Hawksbill Sea Turtles, Eretmochelys imbricata
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Description & Behavior
Hawksbill sea turtles, Eretmochelys imbricata (Linnaeus, 1766), are beautiful small to medium-sized sea turtles that take their species name (imbricata) from the overlapping plates on their upper shell. Hawksbills get their common name from the shape of its hooked jaw. They reach a length of about 0.62-1.14 m.
In the U.S. Caribbean, nesting females average about 0.62-0.94 m in straight carapace length. Weight is typically to 80 kg in the wider Caribbean, with a record weight of 127 kg. Hatchlings average about 42 mm straight carapace length and range in weight from 13.5-19.5 g. The following characteristics distinguish the hawksbill from other sea turtles: two pairs of prefrontal scales; thick, posteriorly overlapping scutes (plates) on the carapace; four pairs of coastal scutes; two claws on each flipper; and a beak-like mouth. The carapace is heart-shaped in very young turtles, and becomes more elongate or subovate with maturity.
Its lateral and posterior margins are sharply serrated in all but very old individuals. The epidermal scutes that overlay the bones of the shell are the shells sold commercially. They are unusually thick and overlap posteriorly on the carapace in all but hatchlings and very old individuals. Carpacial scutes are often richly patterned with irregularly radiating streaks of brown or black on an amber background. The scutes of the plastron of Atlantic hawksbills are usually clear yellow, with little or no dark pigmentation. The soft skin on the ventral side is cream or yellow and may be pinkish-orange in mature individuals. The scales of the head and forelimbs are dark brown or black with sharply defined yellow borders. There are typically four pairs of inframarginal scales. The head is elongate and tapers sharply to a point. The lower jaw is V-shaped.
Eretmochelys imbricata have 5 features that distinguish them from other sea turtles. Their heads have two pairs of prefrontal scales. They also have two claws on each of their forelimbs. There are thick, overlapping scutes on their carapaces, which also have four pairs of costal scutes. Their elongate mouths resemble a beak, that taper off to a sharp point at the end.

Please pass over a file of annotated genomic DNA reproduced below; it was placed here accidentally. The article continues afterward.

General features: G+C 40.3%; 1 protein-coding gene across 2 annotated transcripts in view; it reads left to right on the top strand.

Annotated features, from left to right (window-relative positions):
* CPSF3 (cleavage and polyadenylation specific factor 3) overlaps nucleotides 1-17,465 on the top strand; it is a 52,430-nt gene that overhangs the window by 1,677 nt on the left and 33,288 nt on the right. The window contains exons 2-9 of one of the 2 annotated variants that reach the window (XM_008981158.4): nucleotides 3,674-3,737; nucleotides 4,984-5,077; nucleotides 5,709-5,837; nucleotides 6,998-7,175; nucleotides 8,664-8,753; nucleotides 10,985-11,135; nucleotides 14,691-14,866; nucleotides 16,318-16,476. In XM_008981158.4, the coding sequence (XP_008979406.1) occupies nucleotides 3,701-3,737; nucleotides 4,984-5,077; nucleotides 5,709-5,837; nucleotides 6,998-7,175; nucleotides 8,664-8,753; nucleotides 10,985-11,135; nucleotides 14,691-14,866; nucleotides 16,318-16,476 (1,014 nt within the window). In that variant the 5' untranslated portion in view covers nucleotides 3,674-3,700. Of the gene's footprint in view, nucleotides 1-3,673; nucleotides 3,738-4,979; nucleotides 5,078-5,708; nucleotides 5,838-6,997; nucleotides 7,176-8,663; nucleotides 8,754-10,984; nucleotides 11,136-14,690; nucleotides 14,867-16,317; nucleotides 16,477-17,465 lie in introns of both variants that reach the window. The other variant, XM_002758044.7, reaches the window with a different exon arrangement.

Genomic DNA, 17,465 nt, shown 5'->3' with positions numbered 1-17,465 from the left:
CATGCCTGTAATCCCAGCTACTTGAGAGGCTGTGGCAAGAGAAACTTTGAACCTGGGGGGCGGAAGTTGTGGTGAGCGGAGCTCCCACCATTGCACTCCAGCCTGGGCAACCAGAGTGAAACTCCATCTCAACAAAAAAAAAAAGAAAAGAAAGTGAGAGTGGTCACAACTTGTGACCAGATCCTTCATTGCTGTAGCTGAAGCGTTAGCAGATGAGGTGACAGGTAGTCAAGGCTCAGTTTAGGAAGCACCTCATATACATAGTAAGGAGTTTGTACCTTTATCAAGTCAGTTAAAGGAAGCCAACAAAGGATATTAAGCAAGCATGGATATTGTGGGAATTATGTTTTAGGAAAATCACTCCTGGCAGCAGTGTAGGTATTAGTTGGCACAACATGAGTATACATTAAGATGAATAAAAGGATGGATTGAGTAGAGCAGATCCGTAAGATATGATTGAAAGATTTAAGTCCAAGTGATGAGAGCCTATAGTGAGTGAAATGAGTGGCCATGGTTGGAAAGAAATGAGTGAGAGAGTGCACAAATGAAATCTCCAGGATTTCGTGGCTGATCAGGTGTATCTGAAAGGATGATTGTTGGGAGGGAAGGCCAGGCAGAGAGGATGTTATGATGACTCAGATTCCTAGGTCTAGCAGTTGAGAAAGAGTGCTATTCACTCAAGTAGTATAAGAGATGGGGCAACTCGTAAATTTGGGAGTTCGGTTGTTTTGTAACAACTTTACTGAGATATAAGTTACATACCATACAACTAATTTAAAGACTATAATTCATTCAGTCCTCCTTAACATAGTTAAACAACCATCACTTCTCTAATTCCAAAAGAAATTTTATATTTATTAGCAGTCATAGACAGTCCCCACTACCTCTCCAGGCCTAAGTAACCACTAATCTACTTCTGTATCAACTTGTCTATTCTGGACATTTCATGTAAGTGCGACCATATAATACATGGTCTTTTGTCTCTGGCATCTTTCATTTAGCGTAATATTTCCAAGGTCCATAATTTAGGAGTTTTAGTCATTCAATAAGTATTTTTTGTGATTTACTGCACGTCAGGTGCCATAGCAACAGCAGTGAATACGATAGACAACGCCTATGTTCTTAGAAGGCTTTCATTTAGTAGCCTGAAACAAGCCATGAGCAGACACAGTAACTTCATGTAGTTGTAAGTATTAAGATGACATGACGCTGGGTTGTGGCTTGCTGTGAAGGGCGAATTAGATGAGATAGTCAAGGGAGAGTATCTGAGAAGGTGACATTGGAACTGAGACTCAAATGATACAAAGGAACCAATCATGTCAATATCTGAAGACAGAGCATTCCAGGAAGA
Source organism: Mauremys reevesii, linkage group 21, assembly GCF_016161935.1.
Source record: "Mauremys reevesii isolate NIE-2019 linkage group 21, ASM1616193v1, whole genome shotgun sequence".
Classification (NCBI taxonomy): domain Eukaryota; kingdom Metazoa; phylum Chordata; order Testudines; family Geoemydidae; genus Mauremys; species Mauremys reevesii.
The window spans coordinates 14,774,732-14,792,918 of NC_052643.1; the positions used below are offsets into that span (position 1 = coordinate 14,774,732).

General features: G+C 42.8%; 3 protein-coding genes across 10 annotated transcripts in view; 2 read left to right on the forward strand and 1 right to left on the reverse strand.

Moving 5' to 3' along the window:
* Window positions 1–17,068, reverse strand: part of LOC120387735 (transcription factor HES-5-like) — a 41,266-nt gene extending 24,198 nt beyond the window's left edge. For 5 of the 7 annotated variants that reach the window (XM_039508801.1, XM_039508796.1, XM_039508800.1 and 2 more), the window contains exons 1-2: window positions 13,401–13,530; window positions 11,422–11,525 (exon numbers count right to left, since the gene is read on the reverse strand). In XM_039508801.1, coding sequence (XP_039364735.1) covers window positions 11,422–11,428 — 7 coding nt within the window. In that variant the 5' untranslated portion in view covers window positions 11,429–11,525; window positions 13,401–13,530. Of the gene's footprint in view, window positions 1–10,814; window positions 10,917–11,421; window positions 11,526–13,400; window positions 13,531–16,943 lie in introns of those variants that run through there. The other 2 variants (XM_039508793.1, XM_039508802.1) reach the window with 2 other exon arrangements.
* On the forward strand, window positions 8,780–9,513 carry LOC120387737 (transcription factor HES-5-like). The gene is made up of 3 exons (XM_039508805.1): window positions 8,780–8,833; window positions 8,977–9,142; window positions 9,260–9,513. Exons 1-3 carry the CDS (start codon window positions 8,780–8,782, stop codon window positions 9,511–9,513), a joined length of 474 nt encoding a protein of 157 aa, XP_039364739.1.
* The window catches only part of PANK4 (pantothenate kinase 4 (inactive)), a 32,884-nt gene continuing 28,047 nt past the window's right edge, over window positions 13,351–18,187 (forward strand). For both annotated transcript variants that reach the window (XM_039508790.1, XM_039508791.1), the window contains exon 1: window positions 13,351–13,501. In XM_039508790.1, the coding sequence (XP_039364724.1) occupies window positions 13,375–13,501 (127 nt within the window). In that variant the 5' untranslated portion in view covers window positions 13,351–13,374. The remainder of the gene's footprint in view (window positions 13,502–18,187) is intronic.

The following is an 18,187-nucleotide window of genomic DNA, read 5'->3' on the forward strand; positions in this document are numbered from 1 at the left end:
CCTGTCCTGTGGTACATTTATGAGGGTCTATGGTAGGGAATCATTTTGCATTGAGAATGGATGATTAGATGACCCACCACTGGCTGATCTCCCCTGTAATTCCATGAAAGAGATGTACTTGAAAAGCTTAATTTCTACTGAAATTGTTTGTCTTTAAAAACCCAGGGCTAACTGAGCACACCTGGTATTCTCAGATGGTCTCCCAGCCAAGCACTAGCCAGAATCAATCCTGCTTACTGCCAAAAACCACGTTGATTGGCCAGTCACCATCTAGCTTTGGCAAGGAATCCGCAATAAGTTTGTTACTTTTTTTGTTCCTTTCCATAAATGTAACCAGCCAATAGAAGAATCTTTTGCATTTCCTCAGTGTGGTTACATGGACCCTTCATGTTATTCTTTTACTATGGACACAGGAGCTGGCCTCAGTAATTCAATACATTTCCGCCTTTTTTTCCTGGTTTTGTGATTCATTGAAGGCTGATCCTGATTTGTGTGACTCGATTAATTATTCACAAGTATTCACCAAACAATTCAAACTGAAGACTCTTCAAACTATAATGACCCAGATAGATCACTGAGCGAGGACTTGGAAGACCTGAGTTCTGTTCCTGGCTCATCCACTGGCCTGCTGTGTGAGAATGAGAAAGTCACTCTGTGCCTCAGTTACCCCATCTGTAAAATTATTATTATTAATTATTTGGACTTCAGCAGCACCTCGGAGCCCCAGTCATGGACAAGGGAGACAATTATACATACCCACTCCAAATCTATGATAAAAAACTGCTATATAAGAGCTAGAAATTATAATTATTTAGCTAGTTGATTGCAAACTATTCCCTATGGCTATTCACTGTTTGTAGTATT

Male turtles are distinguished by a brighter pigmentation, a concave plastron, long claws and a thicker tail.
Sea turtles are some of the largest turtles in the world and live in almost every ocean of the world. Their smooth shells and paddlelike flippers help them speed through the water as fast as 24 kph. These long-distance travelers have been known to swim up to 4,828 km.
Although sea turtles cannot withdraw their heads into their shells, the adults are protected from predators by their shells, large size and thick scaly skin on their heads and necks.
Sea turtles spend almost all their lives submerged but must breathe air for the oxygen needed to meet the demands of vigorous activity. With a single explosive exhalation and rapid inhalation, sea turtles can quickly replace the air in their lungs. The lungs are adapted to permit a rapid exchange of oxygen and to prevent gasses from being trapped during deep dives. The blood of sea turtles can deliver oxygen efficiently to body tissues even at the pressures encountered during diving. During routine activity green and loggerhead turtles dive for about 4 to 5 minutes and surface to breathe for 1 to 3 seconds. A female loggerhead tracked at sea made up to 500 dives every 12 hours.
Sea turtles can rest or sleep underwater for several hours at a time but submergence time is much shorter while diving for food or to escape predators. Breath-holding ability is affected by activity and stress, which is why turtles drown in shrimp trawls and other fishing gear within a relatively short time.
Because sea turtles are difficult to study in the open ocean, scientists are just beginning to learn about the life history of sea turtles. Today, radio transmitters, attached to nesting turtles, help track the sea creatures on their travels and provide valuable information.
World Range & Habitat
Eretmochelys imbricata, or hawksbill sea turtles, are found mainly in the tropical regions of the Atlantic and Pacific oceans. In the western hemisphere, they have been reported to have nests as far north as Woods Hole, Massachusetts and are also present in the Long Island Sound. However, between the Carolinas and New Jersey, very few hawksbill turtles have been recorded.
Also found around the Oceanic Islands and Indian Ocean. Hawksbill turtles are most commonly found in coral reef habitats where sponges, a food source for hawksbills, grow on solid substrate. They also reside in shoals, lagoons of oceanic islands and on continental shelves. They are most commonly found in water 18.3 m or shallower. The habitats of hawksbills vary by stages in their life cycle. Young hawksbill turtles cannot dive into deep water and therefore live on masses of floating sea plants, such as sargassum. Hawksbills re-enter coastal waters when they reach approximately 20-25 cm carapace length. The ledges and caves of the reef provide shelter for resting both during the day and night. Hawksbills are also found around rocky outcrops and high energy shoals, which are also optimum sites for sponge growth. In areas where there are no coral reefs, hawksbills are found in mangrove-fringed bays and estuaries. In Texas, juvenile hawksbills are also found near stone jetties.